Love big-screen phones? Check out the Le Max.

LeTV (wait, it’s LeEco now) might have gone through a name change just before launching their devices in India, but we don’t mind as they did get their Le Max ‘superphone’ along. With a 6.33in display, a Snapdragon 810, HD wireless display, 4GB RAM, 64GB storage and a 3400mAh battery, the Le Max seems to be - on paper at least - living up to its nickname…

It’s Le massive, all right

Yeah, don’t expect one-hand usage of any sort, unless you’re a Yeti with extra-large hands - this 6.33in device is really blurring the lines between phone and tablet! The narrow bezels and gently curved back make it seem smaller than what you’d expect, but even then, it’s absolutely massive, to the point that you’ll worry about dropping it each time you pick it up.

Inside, the Snapdragon 810 and 4GB RAM work their magic, driving the 2K screen with ease. Yet, there seems to be some sort of hesitation at times - especially when opening the settings menu. Nothing you won’t get used to rather soon, but still, strange, very strange...

There’s also a fingerprint scanner which doesn’t do much apart from unlocking the Le Max and taking photos. In fact, we weren’t too impressed with the fingerprint recognition - it seems a bit too finicky about finger placement, and again, there seemed to be a split-second of hesitation before it unlocked the device.

Overall, as far as the performance is concerned, the Le Max is very fast - Graphical performance is smooth, multitasking is easy-peasy, and while it does get warm, we never found it uncomfortable. Yup, it does hold its own against better-known rivals with ease.

The battery life is a bit of a mixed bag - 3400mAh might seem like a lot, but don’t forget the big, power-hungry 2K display it’s got to feed. You’ll need to tank up by the evening, and for some strange reason, the Le Max loses charge rather fast overnight if not plugged in.

A nice, bright screen and a clean UI

The Le Max’s 6.33in display is a revelation - there’s 2K resolution for you pixel counters, but what we found even more impressive was how crisp and vibrant it is. Colours pop out without ever seeming oversaturated, and best of all (something many device makers overlook, considering our strong, often searingly bright sun), the brightness levels are good enough to make outdoor usage a piece of cake despite the highly reflective screen.

LeEco’s EUI interface is based on Android Lollipop 5.0.2, although an upgrade to Marshmallow is on the cards. It’s a bright, colourful interface of the type that’s become very popular with many Chinese phone makers recently - with more than a few nods to the design of iOS. Even then, there’s no bloatware (hooray!) and while it’s quite removed from Google’s Material Design (why do they do this?), a few changes do make sense - like the quick setting toggles that pop up alongside the task switcher on the bottom half of the screen, with no need to extend your thumb all the way to the top of the phone.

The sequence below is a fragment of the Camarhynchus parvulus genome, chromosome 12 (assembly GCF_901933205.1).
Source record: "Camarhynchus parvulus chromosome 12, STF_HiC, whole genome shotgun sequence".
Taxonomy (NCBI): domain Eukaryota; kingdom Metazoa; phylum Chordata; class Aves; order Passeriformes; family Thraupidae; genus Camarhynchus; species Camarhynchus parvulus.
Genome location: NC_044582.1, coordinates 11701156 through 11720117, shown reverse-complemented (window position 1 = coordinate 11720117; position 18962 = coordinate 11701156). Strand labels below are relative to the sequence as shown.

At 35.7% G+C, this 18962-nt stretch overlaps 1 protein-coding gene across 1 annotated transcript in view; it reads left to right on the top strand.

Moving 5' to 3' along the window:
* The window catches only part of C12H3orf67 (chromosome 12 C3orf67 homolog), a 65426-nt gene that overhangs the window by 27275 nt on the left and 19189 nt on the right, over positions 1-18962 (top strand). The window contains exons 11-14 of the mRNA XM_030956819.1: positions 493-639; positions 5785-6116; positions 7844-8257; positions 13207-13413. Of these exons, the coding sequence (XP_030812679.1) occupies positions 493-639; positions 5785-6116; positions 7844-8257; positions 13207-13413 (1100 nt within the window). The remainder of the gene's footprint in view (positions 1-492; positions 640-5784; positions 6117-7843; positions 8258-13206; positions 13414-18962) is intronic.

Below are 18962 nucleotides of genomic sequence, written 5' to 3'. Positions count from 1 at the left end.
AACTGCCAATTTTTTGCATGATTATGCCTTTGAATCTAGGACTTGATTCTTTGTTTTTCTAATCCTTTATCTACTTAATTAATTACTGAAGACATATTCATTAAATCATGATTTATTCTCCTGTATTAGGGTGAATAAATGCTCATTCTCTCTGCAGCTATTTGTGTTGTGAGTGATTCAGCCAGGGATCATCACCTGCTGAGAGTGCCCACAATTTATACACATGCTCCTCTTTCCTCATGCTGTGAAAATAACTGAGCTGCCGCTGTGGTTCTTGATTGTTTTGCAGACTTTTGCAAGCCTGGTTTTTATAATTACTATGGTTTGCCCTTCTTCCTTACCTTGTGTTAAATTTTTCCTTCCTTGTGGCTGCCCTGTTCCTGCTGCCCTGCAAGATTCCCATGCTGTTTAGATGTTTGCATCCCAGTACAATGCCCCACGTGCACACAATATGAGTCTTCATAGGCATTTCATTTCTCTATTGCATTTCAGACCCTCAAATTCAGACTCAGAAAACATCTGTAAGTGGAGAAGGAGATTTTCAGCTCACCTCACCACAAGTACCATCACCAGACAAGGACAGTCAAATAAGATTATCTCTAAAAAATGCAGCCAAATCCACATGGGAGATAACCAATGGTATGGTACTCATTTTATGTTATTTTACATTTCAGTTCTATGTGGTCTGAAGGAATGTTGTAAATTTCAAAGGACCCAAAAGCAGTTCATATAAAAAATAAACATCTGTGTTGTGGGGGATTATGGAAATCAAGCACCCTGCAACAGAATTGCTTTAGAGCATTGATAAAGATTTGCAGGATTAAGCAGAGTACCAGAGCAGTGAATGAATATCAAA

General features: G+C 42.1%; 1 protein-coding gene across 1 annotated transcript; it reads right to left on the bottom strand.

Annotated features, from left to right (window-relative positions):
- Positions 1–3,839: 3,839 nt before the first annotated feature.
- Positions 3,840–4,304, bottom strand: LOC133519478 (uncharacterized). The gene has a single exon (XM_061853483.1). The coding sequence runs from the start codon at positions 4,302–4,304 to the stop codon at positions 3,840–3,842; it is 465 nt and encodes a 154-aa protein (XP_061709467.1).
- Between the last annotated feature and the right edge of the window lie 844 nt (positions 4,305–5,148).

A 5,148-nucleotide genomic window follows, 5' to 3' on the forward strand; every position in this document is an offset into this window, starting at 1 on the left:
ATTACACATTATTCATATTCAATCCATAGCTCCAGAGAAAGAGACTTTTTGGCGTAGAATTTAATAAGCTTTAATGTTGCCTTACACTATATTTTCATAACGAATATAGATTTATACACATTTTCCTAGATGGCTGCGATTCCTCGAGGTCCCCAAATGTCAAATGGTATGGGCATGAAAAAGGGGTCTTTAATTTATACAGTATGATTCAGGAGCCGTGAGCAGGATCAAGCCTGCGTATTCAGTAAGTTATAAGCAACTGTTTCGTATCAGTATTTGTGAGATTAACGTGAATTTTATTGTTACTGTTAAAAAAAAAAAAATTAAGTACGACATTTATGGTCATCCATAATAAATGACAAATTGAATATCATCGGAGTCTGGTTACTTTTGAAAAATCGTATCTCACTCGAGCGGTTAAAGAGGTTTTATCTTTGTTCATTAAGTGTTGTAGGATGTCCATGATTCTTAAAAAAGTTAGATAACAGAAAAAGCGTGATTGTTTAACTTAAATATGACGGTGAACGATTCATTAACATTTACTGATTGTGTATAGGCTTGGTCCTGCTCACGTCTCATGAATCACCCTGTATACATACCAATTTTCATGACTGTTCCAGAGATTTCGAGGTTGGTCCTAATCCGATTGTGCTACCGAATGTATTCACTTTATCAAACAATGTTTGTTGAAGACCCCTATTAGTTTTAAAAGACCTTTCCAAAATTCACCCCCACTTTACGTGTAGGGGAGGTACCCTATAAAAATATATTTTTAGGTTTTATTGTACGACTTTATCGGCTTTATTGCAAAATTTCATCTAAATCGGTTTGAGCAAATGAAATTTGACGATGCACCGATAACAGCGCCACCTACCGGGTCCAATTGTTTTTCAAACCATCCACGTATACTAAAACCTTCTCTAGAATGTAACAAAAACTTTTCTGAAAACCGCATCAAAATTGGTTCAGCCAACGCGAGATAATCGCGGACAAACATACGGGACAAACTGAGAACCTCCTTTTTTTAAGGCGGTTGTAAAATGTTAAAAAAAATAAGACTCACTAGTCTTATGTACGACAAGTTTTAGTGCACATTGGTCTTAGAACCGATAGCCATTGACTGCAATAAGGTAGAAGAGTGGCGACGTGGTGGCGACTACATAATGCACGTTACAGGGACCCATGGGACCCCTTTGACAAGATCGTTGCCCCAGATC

Le camera loves le sun!

The Le Max’s 21MP camera is fantastic, at least in bright light - there’s minimal shutter lag, and hardly any processing time. While we noticed a tendency for the Le Max to blow out highlights, colours otherwise look true.

In low light, there seems to be plenty of noise and at the same time, aggressive noise reduction which doesn’t stay constant from photo to photo.

For the price, you might have expected better, but even then, it’s overall a great camera - perhaps not an equal match to other flagships, but still something which will keep you happy under most conditions.

The front camera is one of the better selfie shooters you’ll see, but the image processing needs to be dialed down a bit - you may want your selfies to hide any blemishes on your face, but not at the cost of coming out like a marble statue.

Initial impressions

This massive phablet of a phone does wow with its performance, with the Qualcomm Snapdragon 810 and 4GB memory proving good companions for the sharp, vibrant  2K screen. The large display also seems perfect for watching movies when you’re travelling or too darn lazy to turn on the telly. But let’s face it, despite the ultra-narrow bezels and gently curved back, which do make it easier to hold than you’d expect, the Le Max seems to be itching to tumble out of your hands.

One thing which does stand out is the refreshing lack of bloatware, but all things said, if you really want a 2K phone, there’s the Yu Yutopia (₹24,999), and if it’s a large screen that you must have, the Qiku Q Terra (₹21,999) is a cheaper alternative (though it’s got a Full HD display, not 2K) to the Le Max (₹32,999). And with all that screen real estate, it’s a shame there’s no split screen or windowing mode, which would have upped the usability quotient a lot. In all, the Le Max is a powerful, speedy device, but despite novel add-ons like the HD wireless display and an IR transmitter, it brings nothing exceptional to the table except for its size.